- Oops!Something went wrong.Please try again later.
Most readers would already be aware that Central Asia Metals' (LON:CAML) stock increased significantly by 19% over the past month. As most would know, fundamentals are what usually guide market price movements over the long-term, so we decided to look at the company's key financial indicators today to determine if they have any role to play in the recent price movement. Particularly, we will be paying attention to Central Asia Metals' ROE today.
Return on equity or ROE is an important factor to be considered by a shareholder because it tells them how effectively their capital is being reinvested. Simply put, it is used to assess the profitability of a company in relation to its equity capital.
How To Calculate Return On Equity?
The formula for ROE is:
Return on Equity = Net Profit (from continuing operations) ÷ Shareholders' Equity
So, based on the above formula, the ROE for Central Asia Metals is:
15% = US$52m ÷ US$335m (Based on the trailing twelve months to December 2019).
The 'return' refers to a company's earnings over the last year. One way to conceptualize this is that for each £1 of shareholders' capital it has, the company made £0.15 in profit.
Why Is ROE Important For Earnings Growth?
So far, we've learned that ROE is a measure of a company's profitability. Depending on how much of these profits the company reinvests or "retains", and how effectively it does so, we are then able to assess a company’s earnings growth potential. Assuming all else is equal, companies that have both a higher return on equity and higher profit retention are usually the ones that have a higher growth rate when compared to companies that don't have the same features.
Central Asia Metals' Earnings Growth And 15% ROE
To start with, Central Asia Metals' ROE looks acceptable. And on comparing with the industry, we found that the the average industry ROE is similar at 16%. Consequently, this likely laid the ground for the decent growth of 14% seen over the past five years by Central Asia Metals.
As a next step, we compared Central Asia Metals' net income growth with the industry and were disappointed to see that the company's growth is lower than the industry average growth of 30% in the same period.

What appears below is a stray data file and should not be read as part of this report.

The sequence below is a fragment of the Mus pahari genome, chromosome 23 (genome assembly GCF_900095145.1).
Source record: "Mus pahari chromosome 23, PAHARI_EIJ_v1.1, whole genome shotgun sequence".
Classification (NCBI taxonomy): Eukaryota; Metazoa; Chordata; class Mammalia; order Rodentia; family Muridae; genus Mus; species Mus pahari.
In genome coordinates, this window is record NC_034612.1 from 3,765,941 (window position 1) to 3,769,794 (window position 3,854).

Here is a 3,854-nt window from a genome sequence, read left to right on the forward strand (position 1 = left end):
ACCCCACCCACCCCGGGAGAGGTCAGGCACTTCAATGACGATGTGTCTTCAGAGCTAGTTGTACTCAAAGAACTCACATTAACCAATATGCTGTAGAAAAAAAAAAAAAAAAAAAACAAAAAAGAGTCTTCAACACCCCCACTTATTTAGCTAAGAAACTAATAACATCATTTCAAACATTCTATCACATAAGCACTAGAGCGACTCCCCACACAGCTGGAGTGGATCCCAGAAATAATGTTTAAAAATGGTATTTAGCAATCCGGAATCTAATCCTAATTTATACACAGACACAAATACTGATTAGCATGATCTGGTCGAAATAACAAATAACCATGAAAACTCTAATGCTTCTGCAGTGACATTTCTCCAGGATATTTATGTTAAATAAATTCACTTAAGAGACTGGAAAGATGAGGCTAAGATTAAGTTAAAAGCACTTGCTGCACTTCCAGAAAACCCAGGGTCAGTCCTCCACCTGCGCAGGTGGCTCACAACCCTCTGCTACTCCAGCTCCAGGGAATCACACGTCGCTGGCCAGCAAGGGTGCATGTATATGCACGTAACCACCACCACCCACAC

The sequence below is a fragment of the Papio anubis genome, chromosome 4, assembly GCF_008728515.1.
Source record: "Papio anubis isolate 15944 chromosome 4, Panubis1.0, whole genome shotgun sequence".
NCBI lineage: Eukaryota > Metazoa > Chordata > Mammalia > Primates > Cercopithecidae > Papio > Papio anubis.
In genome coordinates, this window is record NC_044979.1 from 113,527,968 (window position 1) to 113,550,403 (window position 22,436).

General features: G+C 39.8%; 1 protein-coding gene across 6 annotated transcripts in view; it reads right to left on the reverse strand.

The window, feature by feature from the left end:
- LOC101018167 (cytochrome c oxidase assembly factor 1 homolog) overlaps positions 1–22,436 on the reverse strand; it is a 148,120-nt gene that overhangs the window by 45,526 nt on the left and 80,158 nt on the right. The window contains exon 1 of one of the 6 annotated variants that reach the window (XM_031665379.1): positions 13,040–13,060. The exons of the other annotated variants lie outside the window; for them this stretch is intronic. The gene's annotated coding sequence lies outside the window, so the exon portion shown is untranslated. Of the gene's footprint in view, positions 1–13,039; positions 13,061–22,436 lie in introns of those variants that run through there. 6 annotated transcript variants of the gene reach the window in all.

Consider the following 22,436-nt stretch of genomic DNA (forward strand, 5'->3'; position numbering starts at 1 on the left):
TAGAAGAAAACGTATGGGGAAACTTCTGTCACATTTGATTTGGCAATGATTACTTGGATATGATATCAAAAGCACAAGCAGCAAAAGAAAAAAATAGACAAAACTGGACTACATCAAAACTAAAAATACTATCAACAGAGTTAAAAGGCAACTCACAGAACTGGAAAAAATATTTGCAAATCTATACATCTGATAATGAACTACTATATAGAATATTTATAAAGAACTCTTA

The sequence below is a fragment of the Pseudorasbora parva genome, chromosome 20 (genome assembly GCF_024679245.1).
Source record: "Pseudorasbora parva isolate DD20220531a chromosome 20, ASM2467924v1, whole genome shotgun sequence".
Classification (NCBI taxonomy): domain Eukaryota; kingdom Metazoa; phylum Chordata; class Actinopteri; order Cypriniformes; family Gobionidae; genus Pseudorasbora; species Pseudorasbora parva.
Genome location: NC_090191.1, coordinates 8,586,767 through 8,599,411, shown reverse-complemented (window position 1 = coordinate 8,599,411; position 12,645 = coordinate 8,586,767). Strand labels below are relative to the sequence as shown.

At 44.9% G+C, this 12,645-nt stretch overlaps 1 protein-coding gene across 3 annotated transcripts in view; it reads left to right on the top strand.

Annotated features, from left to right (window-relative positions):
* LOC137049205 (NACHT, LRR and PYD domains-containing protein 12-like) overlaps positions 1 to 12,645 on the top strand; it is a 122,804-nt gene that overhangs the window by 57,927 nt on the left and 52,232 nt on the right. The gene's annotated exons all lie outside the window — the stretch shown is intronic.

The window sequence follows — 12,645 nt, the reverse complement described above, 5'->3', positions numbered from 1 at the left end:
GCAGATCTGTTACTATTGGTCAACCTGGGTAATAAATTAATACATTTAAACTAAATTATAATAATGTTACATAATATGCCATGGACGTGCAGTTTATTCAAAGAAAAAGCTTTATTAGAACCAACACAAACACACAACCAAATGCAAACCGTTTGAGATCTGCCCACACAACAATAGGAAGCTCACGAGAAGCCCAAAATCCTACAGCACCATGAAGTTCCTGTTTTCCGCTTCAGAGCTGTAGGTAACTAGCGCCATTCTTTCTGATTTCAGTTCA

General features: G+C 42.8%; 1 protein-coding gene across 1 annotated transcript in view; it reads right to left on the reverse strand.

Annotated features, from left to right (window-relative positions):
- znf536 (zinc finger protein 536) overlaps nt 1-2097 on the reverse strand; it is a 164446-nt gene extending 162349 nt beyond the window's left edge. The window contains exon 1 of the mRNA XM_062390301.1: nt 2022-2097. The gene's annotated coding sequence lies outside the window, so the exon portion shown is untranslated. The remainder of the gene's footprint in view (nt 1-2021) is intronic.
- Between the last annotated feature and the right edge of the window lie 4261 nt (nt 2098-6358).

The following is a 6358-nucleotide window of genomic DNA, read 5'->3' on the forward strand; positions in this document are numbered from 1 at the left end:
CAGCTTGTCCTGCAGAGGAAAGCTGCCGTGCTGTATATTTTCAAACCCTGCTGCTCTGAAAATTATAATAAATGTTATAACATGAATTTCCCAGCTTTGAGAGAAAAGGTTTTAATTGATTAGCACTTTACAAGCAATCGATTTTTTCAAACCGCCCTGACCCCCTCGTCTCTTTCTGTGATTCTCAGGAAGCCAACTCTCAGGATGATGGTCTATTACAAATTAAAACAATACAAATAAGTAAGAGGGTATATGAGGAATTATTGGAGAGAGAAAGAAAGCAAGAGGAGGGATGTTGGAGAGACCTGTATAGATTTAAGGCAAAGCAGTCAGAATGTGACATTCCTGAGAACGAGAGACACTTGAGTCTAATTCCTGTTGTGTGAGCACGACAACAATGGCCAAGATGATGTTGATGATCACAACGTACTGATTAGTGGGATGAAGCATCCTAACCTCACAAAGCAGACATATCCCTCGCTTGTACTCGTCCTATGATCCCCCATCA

Earnings growth is a huge factor in stock valuation. It’s important for an investor to know whether the market has priced in the company's expected earnings growth (or decline). This then helps them determine if the stock is placed for a bright or bleak future. One good indicator of expected earnings growth is the P/E ratio which determines the price the market is willing to pay for a stock based on its earnings prospects. So, you may want to check if Central Asia Metals is trading on a high P/E or a low P/E, relative to its industry.
Is Central Asia Metals Using Its Retained Earnings Effectively?
While Central Asia Metals has a three-year median payout ratio of 71% (which means it retains 29% of profits), the company has still seen a fair bit of earnings growth in the past, meaning that its high payout ratio hasn't hampered its ability to grow.
Existing analyst estimates suggest that the company's future payout ratio is expected to drop to 43% over the next three years. However, the company's ROE is not expected to change by much despite the lower expected payout ratio.
In total, it does look like Central Asia Metals has some positive aspects to its business. The company has grown its earnings moderately as previously discussed. Still, the high ROE could have been even more beneficial to investors had the company been reinvesting more of its profits. As highlighted earlier, the current reinvestment rate appears to be quite low. Having said that, on studying current analyst estimates, we were concerned to see that while the company has grown its earnings in the past, analysts expect its earnings to shrink in the future. To know more about the company's future earnings growth forecasts take a look at this free report on analyst forecasts for the company to find out more.
This article by Simply Wall St is general in nature. It does not constitute a recommendation to buy or sell any stock, and does not take account of your objectives, or your financial situation. We aim to bring you long-term focused analysis driven by fundamental data. Note that our analysis may not factor in the latest price-sensitive company announcements or qualitative material. Simply Wall St has no position in any stocks mentioned.
Have feedback on this article? Concerned about the content? Get in touch with us directly. Alternatively, email email@example.com.